GOP leaders lay down $2.2 trillion plan, but is it good enough for their own?

In the wake of U.S. Treasury Secretary Timothy Geithner's offer to Congressional Republicans to avoid the upcoming fiscal cliff, GOP leaders have been formulating an official response in the form of a new deal. On December 3, House Speaker John Boehner's office released the draft proposal for a $2.2 trillion plan that, according to some sources, reflects some of the compromises that fell short during the 2011 debt ceiling talks.

The centerpiece of the 10-year deficit-reduction framework is $800 billion worth of revenue increases, which Republicans intend to accumulate by limiting tax deductions for wealthier Americans. While the specifics of this component have yet to be ironed out, some commentators, including those from Fox News and CNN, believe that popular measures such as the mortgage interest deduction will be considered for the chopping block during the weeks ahead.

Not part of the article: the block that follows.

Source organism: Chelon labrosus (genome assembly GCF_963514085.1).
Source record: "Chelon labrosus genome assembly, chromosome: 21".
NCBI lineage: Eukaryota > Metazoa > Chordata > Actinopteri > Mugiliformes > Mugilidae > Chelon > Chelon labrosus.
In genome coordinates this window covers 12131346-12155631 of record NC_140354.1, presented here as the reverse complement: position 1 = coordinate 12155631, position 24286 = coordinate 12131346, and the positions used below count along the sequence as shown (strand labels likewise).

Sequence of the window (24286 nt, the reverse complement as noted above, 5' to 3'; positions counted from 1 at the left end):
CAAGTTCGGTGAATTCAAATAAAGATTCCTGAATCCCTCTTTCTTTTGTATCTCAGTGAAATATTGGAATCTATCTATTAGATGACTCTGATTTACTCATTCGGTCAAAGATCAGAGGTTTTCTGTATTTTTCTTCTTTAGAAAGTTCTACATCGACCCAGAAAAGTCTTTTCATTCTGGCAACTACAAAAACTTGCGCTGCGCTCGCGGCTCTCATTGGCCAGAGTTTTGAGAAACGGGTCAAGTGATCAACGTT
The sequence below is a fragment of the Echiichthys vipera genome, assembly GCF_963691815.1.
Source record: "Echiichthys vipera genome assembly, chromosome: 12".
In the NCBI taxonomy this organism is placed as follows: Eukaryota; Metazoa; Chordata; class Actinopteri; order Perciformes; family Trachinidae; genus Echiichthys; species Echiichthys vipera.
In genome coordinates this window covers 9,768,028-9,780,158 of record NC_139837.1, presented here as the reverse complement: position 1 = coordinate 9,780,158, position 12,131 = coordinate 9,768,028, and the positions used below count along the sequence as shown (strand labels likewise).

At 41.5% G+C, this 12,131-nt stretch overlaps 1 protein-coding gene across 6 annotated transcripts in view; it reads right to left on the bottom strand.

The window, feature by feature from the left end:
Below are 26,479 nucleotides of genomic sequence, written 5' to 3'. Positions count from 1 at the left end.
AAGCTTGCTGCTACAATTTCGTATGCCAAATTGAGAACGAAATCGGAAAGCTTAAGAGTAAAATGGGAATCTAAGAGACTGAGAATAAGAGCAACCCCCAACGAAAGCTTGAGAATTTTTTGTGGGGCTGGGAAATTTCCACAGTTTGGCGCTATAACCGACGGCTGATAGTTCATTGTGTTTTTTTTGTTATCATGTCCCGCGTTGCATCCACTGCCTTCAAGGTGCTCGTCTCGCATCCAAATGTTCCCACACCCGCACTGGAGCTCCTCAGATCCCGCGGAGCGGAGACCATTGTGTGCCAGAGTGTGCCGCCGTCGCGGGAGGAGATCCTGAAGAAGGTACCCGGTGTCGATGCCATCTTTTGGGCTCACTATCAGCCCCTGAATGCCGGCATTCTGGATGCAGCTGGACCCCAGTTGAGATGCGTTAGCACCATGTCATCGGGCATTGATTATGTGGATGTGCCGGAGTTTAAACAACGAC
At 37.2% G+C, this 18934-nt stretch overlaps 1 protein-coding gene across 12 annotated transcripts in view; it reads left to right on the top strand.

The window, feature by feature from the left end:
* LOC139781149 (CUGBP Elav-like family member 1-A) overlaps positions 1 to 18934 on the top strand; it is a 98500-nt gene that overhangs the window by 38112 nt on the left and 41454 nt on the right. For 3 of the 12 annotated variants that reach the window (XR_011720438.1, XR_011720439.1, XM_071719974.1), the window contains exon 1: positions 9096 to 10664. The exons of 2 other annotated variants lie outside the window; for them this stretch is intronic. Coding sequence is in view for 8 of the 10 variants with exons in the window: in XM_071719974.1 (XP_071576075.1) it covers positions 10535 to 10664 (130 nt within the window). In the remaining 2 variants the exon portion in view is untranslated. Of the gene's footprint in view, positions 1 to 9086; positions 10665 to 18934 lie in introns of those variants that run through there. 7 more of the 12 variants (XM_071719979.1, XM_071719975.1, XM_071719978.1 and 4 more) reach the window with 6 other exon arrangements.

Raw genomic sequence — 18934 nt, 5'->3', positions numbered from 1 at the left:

An additional $600 billion in savings will be derived from weeding out waste and fraud in the Medicare and Medicaid systems and, most likely, reducing administrative costs through staff attrition. However, like the revenue-raising proposals, these stipulations are unfortunately short on details and the specifics have yet to be released. $600 billion will be cut from discretionary spending accounts while another $300 billion would come increasing federal worker contributions to their health care plans and reducing the operational budgets of Congress, the Pentagon and other big-ticket government programs.

Those expecting some leeway from Congressional Republicans on the matter of tax rates for high-earning Americans are sure to be disappointed by the GOP proposition, which leaves the Bush-era cuts intact for all earnings brackets. President Barack Obama has all but demanded that Republicans heed his demand for more revenue from the nation's wealthiest.

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